"It is a tremendous honor and opportunity to welcome Texas A&M University-Commerce, a noted institution of higher education with an outstanding athletic history, into the Southland Conference," Burnett said. "We have every expectation that A&M-Commerce will become an outstanding member of NCAA Division I and the Southland Conference, continuing its long championships tradition of competing for league titles and national tournament berths."

The D1 FCS contrasts with the NCAA Division I Football Bowl Subdivision, composed of the largest D1 universities. The D1 FBS determines its champion in a four-team College Football Playoff, not sanctioned by the NCAA. The University of Alabama is the current D1 FBS national champion.

Step up follows 2017 football national title

The Lions will be leaving NCAA Division II, which crowned the Lions national champions in football in 2017.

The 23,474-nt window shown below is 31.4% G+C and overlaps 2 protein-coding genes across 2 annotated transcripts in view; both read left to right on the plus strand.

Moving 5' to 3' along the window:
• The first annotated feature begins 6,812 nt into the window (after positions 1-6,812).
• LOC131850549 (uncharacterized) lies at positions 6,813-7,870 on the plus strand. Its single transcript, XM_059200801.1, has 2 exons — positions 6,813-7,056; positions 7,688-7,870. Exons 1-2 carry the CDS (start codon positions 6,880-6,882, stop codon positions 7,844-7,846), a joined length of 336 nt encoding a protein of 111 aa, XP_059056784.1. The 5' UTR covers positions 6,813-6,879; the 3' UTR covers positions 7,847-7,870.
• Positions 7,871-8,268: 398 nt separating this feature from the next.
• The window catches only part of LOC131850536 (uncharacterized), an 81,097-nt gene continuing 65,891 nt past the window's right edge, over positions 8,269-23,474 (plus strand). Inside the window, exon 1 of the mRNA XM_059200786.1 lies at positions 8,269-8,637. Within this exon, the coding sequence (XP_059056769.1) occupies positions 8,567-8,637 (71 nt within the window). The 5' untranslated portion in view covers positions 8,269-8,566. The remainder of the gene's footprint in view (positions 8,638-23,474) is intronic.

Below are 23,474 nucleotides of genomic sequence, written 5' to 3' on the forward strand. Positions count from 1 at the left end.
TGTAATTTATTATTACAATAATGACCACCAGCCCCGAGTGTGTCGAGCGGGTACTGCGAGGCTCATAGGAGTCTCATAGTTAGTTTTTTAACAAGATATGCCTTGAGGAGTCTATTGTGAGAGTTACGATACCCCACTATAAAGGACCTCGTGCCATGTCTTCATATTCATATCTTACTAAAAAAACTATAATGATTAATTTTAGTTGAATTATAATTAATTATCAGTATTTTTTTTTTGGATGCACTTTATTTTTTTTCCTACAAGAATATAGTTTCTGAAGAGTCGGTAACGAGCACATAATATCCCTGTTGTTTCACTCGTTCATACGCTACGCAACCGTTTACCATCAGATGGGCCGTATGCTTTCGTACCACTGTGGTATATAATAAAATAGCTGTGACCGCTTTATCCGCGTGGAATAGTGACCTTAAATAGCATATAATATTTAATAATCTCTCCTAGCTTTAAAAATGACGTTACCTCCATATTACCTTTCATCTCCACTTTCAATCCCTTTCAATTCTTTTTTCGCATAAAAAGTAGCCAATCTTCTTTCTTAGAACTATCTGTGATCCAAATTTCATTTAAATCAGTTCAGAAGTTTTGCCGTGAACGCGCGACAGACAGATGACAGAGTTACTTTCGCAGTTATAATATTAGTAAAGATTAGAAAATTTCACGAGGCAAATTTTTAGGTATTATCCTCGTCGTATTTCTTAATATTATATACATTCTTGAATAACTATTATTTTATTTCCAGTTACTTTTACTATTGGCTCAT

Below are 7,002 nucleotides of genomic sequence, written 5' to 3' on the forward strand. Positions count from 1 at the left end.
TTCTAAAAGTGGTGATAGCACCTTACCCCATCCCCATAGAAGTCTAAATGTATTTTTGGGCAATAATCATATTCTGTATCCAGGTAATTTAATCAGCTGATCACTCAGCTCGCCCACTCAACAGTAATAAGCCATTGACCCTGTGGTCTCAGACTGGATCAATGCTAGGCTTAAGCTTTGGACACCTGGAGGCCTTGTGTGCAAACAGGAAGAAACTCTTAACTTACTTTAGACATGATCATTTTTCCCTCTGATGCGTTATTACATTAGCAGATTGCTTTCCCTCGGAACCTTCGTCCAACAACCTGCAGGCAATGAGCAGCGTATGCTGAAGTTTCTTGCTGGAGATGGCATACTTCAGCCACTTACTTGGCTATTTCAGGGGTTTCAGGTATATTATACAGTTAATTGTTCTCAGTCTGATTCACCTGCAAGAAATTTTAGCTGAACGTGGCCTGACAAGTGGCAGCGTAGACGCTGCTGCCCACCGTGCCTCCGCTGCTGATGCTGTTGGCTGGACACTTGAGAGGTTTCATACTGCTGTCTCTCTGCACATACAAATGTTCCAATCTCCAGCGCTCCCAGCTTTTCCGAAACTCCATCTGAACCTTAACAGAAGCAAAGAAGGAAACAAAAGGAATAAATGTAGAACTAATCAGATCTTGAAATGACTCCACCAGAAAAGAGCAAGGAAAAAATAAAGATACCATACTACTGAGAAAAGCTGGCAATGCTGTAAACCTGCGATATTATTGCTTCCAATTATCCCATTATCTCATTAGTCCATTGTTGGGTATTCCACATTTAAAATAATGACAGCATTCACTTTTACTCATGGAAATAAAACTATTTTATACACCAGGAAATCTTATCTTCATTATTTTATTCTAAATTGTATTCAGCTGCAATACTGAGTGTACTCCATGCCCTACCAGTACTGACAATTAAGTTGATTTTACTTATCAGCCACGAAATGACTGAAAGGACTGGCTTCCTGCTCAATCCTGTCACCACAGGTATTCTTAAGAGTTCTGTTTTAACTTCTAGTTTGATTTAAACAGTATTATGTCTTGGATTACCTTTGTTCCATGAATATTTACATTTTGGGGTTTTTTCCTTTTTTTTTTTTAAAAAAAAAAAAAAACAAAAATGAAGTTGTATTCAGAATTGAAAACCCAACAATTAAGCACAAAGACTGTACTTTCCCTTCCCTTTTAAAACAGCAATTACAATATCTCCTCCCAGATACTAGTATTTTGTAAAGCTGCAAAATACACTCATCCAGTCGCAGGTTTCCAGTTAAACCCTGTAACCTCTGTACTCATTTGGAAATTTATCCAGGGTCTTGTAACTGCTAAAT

The title was the second in school history. In 1972, East Texas State won the NAIA national championship. Other national championships for the Lions include men's basketball (NAIA 1954-55), men's golf (NAIA 1965) and men's tennis (NAIA 1972 and 1978). Prominent student-athletes at A&M-Commerce have included NFL stars Harvey Martin, Wade Wilson and Dwight White; and U.S. Olympic track medalist John Carlos.

"Joining the Southland Conference is an historic opportunity for our institution and athletics program," A&M-Commerce Athletics Director Tim McMurray said. "This decision was assessed comprehensively and strategically, and I commend Commissioner Burnett, the Southland Conference Board of Directors, and the Southland Conference athletics directors for their camaraderie, communication, and engagement over the last month. Our student body and student-athlete voices were prioritized during this process. Their advocacy and leadership absolutely validated this decision."

Unconfirmed reports of the move broke Friday evening when USA Today National Sports Columnist Dan Wolken posted on Twitter that A&M-Commerce had an invitation to join D1 and the Southland Conference. CBS Sports reporter Shehan Jayarajah and Dave Campbell’s Texas Football both posted the information later Friday night.

Southland has Texas-Louisiana identity